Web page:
I really enjoy photographing strangeness. An exploration which has carried on from my architectural dissertation on “Uncanny Spaces”, where I explored the mental spaces of my childhood. Spaces which were not of delight but of terror. I mapped these rooms as part of my spatial history (included in this post), trying to capture the emotion I felt while occupying each room.
Growing up in the Philippines, there were certain areas in the house that really got to me. I felt as if these spaces were alive. The Philippines is predominantly a Christian majority with a strong belief in spiritual beings, the good and evil kinds.
Stories of creatures and spirits are a big part of the culture and the feeling that I shared my home with phantoms were visceral experiences. I should perhaps elaborate on what I define as a home at that time. I lived inside a catholic school compound where I spent most of my childhood playing and going to school. During day time it was a blast, student’s and teachers were about, filled with activity and life. But as school finished up and the large compound with lots of empty rooms became silent, the atmosphere changed. It was not uncommon to invite the local priest to come and bless the school.
‘Dark is the hour!’ ‘Aye, and cold.’
‘Lone is my house.’ ‘Ah, but mine? ‘
‘Sight, touch, lips, eyes gleamed in vain.’
‘Long dead these to thine.’
Ghost by Walter de la Mare
I linked this back to Sigmund Freud’s essay “The Uncanny”. One that stems from the definition of the German word “Heimlich” which translates to homely in English. He goes through its etymology by using two 19th Century dictionary’s and also looks at it’s use in literature. In particular the Grimm’s fairytales and highlights the literary definition of Heimlich ultimately changes to that of “Unheimlich” / unhomely.
In essence the home that is secure, safe and familiar can be viewed as something that is private and unknown.
This unknown morphs into the mystic and unseen becoming unheimlich or Unhomely. This blur, liminal point is that which is Uncanny.
Heimlich (a) Familiar Unheimlich (a) Unfamiliar
Heimlich (b) Secret Unheimlich (b) Revealed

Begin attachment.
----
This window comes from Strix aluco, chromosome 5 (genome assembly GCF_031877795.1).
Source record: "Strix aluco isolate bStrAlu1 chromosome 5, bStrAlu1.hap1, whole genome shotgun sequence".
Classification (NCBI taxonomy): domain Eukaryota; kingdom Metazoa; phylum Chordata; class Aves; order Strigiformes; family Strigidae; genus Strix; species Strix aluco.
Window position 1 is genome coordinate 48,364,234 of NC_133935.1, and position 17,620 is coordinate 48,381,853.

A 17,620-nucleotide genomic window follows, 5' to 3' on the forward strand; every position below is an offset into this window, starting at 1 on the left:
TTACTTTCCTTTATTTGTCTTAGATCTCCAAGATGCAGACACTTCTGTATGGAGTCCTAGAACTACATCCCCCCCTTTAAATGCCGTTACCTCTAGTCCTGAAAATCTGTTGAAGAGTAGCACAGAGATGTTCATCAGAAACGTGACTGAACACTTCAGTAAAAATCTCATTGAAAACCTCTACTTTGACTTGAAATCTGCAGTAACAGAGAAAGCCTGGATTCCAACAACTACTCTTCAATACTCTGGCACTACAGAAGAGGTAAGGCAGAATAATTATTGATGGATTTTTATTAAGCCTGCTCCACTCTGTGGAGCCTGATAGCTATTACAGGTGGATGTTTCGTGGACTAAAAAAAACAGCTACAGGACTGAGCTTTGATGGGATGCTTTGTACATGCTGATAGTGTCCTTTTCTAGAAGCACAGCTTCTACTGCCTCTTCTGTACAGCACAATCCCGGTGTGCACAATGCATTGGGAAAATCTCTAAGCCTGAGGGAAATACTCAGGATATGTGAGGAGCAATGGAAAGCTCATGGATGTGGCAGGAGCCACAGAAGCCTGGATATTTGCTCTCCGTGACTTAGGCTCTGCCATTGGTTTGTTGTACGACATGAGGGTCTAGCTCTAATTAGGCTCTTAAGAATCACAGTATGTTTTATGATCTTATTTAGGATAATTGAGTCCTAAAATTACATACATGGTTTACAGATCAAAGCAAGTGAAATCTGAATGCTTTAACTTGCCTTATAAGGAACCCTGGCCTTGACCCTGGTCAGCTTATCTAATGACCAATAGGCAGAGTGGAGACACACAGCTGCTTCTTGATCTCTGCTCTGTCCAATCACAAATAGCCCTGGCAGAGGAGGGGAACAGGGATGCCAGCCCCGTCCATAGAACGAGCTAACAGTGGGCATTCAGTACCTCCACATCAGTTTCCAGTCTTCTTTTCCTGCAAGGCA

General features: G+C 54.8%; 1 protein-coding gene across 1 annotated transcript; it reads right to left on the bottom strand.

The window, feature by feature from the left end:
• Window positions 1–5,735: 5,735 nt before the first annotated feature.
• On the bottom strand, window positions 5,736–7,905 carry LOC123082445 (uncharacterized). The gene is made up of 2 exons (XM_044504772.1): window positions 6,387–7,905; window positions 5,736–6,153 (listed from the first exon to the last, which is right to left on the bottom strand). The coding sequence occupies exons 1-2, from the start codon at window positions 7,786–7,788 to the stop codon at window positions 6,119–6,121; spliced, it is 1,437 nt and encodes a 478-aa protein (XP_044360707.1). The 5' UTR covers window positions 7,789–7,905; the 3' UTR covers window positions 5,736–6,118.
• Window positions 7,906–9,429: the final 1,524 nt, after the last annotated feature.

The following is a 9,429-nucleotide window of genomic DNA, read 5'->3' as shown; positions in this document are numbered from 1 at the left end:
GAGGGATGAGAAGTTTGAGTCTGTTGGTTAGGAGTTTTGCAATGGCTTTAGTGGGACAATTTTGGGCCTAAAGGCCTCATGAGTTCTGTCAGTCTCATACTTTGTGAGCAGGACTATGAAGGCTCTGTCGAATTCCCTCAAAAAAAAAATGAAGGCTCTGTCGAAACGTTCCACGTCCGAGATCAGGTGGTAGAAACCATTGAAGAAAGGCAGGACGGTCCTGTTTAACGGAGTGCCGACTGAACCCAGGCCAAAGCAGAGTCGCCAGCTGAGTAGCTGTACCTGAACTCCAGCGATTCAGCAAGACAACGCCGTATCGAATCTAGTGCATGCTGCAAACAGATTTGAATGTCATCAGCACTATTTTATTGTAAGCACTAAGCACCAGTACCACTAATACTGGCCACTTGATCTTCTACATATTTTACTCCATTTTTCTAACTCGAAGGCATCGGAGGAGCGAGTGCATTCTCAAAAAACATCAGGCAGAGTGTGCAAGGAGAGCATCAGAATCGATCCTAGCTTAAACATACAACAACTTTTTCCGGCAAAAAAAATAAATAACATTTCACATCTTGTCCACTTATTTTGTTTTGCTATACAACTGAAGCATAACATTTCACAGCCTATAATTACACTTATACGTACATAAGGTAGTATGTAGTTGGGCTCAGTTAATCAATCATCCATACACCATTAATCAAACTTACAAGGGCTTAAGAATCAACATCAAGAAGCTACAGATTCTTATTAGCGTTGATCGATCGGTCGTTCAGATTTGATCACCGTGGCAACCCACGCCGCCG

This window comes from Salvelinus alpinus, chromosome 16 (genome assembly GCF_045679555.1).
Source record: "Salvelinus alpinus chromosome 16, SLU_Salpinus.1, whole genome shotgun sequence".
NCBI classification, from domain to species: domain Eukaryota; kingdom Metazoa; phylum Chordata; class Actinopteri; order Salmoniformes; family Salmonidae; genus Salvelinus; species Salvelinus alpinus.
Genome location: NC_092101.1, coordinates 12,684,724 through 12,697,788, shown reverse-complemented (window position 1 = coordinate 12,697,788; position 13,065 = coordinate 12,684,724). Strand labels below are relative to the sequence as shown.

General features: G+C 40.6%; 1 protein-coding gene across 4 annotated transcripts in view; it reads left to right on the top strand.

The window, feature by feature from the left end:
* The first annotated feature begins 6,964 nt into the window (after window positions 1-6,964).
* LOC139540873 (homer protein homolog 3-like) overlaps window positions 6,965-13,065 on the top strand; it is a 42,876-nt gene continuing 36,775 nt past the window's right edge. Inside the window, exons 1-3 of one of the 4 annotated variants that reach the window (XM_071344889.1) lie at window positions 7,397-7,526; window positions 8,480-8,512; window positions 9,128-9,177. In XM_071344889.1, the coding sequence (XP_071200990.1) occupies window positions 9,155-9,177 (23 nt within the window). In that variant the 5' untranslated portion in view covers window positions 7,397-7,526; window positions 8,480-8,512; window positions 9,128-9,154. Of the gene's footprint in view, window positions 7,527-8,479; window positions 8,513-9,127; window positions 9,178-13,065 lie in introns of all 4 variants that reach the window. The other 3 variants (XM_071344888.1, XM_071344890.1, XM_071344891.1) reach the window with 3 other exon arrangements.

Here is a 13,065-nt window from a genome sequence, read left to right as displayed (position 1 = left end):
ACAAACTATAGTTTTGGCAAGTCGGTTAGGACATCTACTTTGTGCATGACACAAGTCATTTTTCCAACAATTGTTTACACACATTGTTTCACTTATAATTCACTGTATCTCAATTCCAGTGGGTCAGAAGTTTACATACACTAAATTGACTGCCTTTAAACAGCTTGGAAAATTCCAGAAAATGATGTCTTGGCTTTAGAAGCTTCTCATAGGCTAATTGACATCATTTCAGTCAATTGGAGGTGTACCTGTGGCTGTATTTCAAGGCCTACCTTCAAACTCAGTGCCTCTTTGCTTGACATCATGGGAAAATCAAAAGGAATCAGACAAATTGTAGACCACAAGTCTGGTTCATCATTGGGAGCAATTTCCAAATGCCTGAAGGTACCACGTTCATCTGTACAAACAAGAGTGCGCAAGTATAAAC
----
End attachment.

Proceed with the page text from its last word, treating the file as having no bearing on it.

The strangely familiar. Freud’s essay goes onto giving examples of fantastical tales which evoke the feeling of Uncanny, from Automaton’s to doppelgangers just to name a few.
Anthony Vidler also explores the Unhomely in his paper “The Architectural Uncanny: Essays in the Modern Unhomely”, specifically focusing on the Architectural unhomely aspects of the uncanny. Vidler uses Edgar Edgar Allan Poe’s “The fall of Usher” as one of the Haunted houses as an example and describes the uncanny arises from the “normality of the setting” and the absence of overt terror” resulting in a “disturbing unfamiliarity of the evidently familiar”. Poe’s description of the blank deteriorating walls and its lifeless eyes for windows makes us identify with our own mortality and the ultimate effect of time to all things.
I find photographically I am drawn to these sort of spaces. From gritty alleys, to desolate abandoned places were Urbanex photography arises. Two years ago I came across the term “Thanatourism” which according to good old wiki is “Dark tourism (also black tourism or grief tourism) has been defined as tourism involving travel to sites historically associated with death and tragedy.” Urbanex I think is the photographer’s version of this fascination, as we break into abandoned mental asylums or take photos of models in run down place filled with grafitti.
My last year’s trip to the Philippines again reminded me of the type of rawness I grew up in and which I identify with whenever I see a dark gritty alley. The textures, colour, decay, and use is like a patina over the buildings.
I do find these sort of images in Australia albeit much more difficult. I shoot and post a range of images but these sort are the most personal to me. The next images are all shot here in Australia. Thanks for reading. Hope I have not scared you guys off.